Director: Adam Christian Clark
Cast: Adam Christian Clark, Jennifer Kim, Molly C. Quinn, Anna Jacoby-Heron, Rémy Bennett, Greg Gilreath, Raychel Diane Weiner, Marguerite Moreau
Watch Newly Single online in the UK: Amazon Instant Video
“So many independent films end without any sense of hopefulness,” These words, intoned by Astor Williams Stevenson, the main protagonist of Newly Single, seem somewhat ironic when contained within a film that itself is an often dark and bitter examination of the LA dating scene, the solipsism of ‘creatives’ and of the process of filmmaking. But for all its darkness, the sophomore feature from Adam Christian Clark is an often funny and compelling tale that both reinforces and repudiates the stereotypes that make up an ‘American Independent Film’.
The story follows film director Stevenson (Clark) in the aftermath of a break-up with his girlfriend, Valeire, as he gets back into the LA dating scene, while pining for the life that he’s lost. Taking an almost sketch-like approach, the film sees Stevenson attend a number of dates and engage in a number of sexual liaisons, the majority of which end in awkwardness and see Stevenson no better than he was before. These are interspersed with the trials and tribulations of Stevenson attempting to get a film off the ground – and dealing with the demands of stars and Hollywood agents – and flashbacks that reveal more about his break-up with Valerie.
It’s hard not to feel and echo of Woody Allen in the film – a director stars as a fictionalised version of himself in a story that is both about his troubles with women and the pain of the filmmaking process. But where Allen was usually played a nebbish klutz, Clark is unafraid to veer into much more dark territory. Stevenson is a caustically cynical and unconscionable protagonist, constantly sabotaging his relationships with people around him. He bristles at someone daring to suggest another director’s film was better than his. He humiliates friends. Yet he still retains our empathy, partly because Clark’s committed performance allows for vulnerability to bubble under the surface. But it’s also because many of those who surround him are as bad – if not worse – than him. Everyone is interested in their own agenda, their own careers, their own likes and dislikes. The concept of sharing and empathy seems alien. Even the graphic sex scenes peppered throughout the film all seem to focus on how one person’s gratification will always be at the expense of someone else’s. A section when Stevenson is visited by his sister are the most warm and human – a genuine familial connection (mostly) untainted by the fakery of LA life.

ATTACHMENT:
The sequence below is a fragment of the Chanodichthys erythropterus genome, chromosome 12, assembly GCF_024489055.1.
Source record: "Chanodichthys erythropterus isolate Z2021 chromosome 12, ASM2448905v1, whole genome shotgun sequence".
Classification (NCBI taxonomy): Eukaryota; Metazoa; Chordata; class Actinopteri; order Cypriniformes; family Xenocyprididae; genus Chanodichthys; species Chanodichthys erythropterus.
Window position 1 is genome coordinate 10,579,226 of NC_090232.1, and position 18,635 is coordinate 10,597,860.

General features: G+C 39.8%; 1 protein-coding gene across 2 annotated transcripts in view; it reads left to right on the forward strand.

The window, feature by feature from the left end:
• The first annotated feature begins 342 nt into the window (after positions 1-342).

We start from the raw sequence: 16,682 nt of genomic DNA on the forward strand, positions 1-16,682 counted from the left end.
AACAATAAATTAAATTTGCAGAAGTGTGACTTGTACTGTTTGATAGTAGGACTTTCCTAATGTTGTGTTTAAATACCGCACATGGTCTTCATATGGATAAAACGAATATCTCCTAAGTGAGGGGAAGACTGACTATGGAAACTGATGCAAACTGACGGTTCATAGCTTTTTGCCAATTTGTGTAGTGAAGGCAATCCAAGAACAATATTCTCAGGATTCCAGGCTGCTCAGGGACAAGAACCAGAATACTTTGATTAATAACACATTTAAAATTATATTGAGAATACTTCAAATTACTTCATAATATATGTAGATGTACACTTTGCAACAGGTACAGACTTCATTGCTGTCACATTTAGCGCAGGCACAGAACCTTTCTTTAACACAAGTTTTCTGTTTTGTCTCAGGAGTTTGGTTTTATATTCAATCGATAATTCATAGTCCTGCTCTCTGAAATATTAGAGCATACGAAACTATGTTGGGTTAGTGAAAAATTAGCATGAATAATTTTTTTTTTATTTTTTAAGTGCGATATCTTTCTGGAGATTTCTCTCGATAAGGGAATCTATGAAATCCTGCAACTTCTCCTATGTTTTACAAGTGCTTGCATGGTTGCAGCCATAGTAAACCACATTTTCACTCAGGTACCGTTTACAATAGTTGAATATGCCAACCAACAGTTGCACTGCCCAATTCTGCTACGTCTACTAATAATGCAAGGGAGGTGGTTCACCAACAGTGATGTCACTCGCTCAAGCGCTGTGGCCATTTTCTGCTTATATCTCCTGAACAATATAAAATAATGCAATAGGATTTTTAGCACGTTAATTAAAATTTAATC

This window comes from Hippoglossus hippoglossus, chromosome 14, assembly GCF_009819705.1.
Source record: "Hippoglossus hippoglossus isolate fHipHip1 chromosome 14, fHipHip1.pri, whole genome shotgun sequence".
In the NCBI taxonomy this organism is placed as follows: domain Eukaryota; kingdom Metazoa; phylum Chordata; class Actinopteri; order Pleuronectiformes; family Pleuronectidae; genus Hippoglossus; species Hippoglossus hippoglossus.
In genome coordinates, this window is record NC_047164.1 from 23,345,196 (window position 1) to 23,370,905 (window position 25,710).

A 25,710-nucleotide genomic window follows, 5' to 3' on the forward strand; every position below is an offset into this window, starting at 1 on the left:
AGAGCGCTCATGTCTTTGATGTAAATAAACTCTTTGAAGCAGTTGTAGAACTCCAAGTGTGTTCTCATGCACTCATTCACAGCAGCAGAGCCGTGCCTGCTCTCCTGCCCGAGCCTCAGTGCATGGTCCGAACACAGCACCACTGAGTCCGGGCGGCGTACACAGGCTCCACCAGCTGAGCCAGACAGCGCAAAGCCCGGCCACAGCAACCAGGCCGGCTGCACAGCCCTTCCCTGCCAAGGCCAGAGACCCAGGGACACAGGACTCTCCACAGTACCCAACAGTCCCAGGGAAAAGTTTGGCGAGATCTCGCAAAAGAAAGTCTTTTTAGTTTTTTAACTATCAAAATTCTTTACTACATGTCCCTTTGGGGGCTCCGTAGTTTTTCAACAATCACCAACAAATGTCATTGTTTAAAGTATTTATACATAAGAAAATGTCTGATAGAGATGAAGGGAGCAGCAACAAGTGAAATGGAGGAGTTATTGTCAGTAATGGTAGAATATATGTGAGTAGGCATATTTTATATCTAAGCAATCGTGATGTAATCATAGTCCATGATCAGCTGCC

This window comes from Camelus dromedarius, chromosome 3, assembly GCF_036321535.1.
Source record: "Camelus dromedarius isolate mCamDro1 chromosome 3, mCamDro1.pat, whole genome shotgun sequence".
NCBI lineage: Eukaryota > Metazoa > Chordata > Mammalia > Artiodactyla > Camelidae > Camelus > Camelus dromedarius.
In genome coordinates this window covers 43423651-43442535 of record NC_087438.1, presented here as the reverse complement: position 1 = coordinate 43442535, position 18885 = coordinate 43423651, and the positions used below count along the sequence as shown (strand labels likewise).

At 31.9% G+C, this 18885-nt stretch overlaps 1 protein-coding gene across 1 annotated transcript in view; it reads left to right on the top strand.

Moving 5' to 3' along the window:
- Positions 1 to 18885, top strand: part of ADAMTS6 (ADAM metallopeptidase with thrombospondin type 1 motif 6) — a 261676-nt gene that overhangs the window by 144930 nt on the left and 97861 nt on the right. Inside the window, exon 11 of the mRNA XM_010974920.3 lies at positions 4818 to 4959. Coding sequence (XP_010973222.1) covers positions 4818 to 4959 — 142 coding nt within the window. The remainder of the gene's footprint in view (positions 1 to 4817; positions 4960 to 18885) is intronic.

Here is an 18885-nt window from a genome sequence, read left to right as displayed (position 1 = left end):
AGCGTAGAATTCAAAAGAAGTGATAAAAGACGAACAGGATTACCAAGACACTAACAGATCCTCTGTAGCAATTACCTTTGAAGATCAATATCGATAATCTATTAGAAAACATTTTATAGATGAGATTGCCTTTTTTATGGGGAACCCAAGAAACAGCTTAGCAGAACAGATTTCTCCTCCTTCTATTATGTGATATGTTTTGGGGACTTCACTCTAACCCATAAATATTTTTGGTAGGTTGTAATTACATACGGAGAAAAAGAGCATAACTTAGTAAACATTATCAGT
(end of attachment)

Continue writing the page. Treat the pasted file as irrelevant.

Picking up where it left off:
Clark ramps up the air of disingenuous by mostly setting the film at night, within cramped and claustrophobic apartment buildings and offices. There’s a sense of unreality, the theatrical – all artificial light and dark corners leading to nowhere. Everyone here is playing a role and they have to stick to the script lest their careers suffer.
This artificiality also works as a meta-commentary on its own existence. A subplot sees Stevenson arguing with an actresses’ agent over a mooted nude scene. But in some of the aforementioned sex scenes (which take away much of the Hollywood gloss associated with such scenes – there’s no Vaseline smeared over the camera lens here), Clark is unafraid to let it all hang out. Stevenson’s desire to make an ostensibly positive film seems at odds with Clark’s ultimately downbeat conclusions.
But it would be remiss to cast Newly Single as an exercise in unrelenting melancholy. Stevenson’s rants – directed at Scientology (due to his previous girlfriend becoming involved in the religion) or interfering agents – are often extremely funny, while there are moments of broad comedy, such as Stevenson thinking it would be a good idea to show one of his guns to a date.
It’s very structure means that Newly Single is sometimes a staccato affair, but this works in its favour, as it reflects the somewhat transient and changing nature of its protagonists who are never comfortable just ‘being’. While the film is undoubtedly cynical, Clark has created a richly satisfying affair by blending it with a clever and caustic wit.